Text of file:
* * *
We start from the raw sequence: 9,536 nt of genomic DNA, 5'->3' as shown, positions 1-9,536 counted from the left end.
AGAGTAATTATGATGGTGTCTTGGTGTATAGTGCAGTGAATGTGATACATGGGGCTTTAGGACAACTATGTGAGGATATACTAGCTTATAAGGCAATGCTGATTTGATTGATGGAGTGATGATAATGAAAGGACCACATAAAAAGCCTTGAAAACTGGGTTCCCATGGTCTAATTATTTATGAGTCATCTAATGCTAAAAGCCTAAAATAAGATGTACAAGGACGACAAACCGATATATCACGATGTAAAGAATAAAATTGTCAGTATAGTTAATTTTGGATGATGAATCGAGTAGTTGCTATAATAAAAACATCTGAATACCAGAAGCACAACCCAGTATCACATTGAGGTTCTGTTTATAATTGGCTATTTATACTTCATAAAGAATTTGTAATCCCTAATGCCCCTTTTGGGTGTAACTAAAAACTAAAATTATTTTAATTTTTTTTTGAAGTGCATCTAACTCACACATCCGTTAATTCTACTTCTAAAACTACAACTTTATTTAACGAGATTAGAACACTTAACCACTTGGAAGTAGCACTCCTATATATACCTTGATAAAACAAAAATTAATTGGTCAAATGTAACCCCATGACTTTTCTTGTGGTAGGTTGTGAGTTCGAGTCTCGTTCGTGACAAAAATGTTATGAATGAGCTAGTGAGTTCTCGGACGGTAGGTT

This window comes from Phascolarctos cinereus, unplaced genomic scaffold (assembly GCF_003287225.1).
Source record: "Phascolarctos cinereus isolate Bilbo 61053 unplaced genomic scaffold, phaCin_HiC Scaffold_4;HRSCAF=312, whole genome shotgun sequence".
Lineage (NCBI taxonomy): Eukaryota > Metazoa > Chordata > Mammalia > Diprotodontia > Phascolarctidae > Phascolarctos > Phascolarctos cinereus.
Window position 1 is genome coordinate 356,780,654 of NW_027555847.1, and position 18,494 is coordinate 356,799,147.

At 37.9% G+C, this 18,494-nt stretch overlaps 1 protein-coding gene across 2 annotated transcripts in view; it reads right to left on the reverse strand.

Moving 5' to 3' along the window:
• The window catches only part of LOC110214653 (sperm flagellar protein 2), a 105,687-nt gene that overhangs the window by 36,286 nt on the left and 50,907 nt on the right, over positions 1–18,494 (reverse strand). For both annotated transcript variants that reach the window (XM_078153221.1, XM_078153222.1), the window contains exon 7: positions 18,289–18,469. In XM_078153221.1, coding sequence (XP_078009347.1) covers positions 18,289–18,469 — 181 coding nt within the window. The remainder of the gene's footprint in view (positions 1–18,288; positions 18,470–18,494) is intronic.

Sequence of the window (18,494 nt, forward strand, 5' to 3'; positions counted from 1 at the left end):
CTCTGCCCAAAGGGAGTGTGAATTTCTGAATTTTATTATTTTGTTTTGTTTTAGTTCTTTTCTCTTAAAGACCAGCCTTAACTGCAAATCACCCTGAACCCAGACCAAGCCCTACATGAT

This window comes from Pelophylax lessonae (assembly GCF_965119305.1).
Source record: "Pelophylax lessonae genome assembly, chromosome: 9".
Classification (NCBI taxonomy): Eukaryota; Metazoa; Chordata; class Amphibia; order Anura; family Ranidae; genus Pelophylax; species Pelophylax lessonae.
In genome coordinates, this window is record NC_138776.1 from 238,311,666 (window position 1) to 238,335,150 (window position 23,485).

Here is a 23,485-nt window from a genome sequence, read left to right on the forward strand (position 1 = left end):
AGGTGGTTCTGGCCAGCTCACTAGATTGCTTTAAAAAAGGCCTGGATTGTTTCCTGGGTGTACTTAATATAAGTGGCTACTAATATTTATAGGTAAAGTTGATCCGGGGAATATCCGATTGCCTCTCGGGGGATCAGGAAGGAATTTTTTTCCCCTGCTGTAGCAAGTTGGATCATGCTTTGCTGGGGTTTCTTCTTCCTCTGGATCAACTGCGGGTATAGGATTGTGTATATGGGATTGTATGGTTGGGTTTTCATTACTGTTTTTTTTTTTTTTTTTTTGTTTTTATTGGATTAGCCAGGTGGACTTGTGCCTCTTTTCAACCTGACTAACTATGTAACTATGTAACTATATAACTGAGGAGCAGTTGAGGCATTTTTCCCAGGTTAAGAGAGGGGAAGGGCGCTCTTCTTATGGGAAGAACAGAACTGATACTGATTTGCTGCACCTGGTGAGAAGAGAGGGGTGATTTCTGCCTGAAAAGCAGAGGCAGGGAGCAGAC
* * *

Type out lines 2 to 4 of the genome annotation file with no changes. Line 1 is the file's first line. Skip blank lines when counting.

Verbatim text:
AGAGTAATTATGATGGTGTCTTGGTGTATAGTGCAGTGAATGTGATACATGGGGCTTTAGGACAACTATGTGAGGATATACTAGCTTATAAGGCAATGCTGATTTGATTGATGGAGTGATGATAATGAAAGGACCACATAAAAAGCCTTGAAAACTGGGTTCCCATGGTCTAATTATTTATGAGTCATCTAATGCTAAAAGCCTAAAATAAGATGTACAAGGACGACAAACCGATATATCACGATGTAAAGAATAAAATTGTCAGTATAGTTAATTTTGGATGATGAATCGAGTAGTTGCTATAATAAAAACATCTGAATACCAGAAGCACAACCCAGTATCACATTGAGGTTCTGTTTATAATTGGCTATTTATACTTCATAAAGAATTTGTAATCCCTAATGCCCCTTTTGGGTGTAACTAAAAACTAAAATTATTTTAATTTTTTTTTGAAGTGCATCTAACTCACACATCCGTTAATTCTACTTCTAAAACTACAACTTTATTTAACGAGATTAGAACACTTAACCACTTGGAAGTAGCACTCCTATATATACCTTGATAAAACAAAAATTAATTGGTCAAATGTAACCCCATGACTTTTCTTGTGGTAGGTTGTGAGTTCGAGTCTCGTTCGTGACAAAAATGTTATGAATGAGCTAGTGAGTTCTCGGACGGTAGGTT

This window comes from Phascolarctos cinereus, unplaced genomic scaffold (assembly GCF_003287225.1).
Source record: "Phascolarctos cinereus isolate Bilbo 61053 unplaced genomic scaffold, phaCin_HiC Scaffold_4;HRSCAF=312, whole genome shotgun sequence".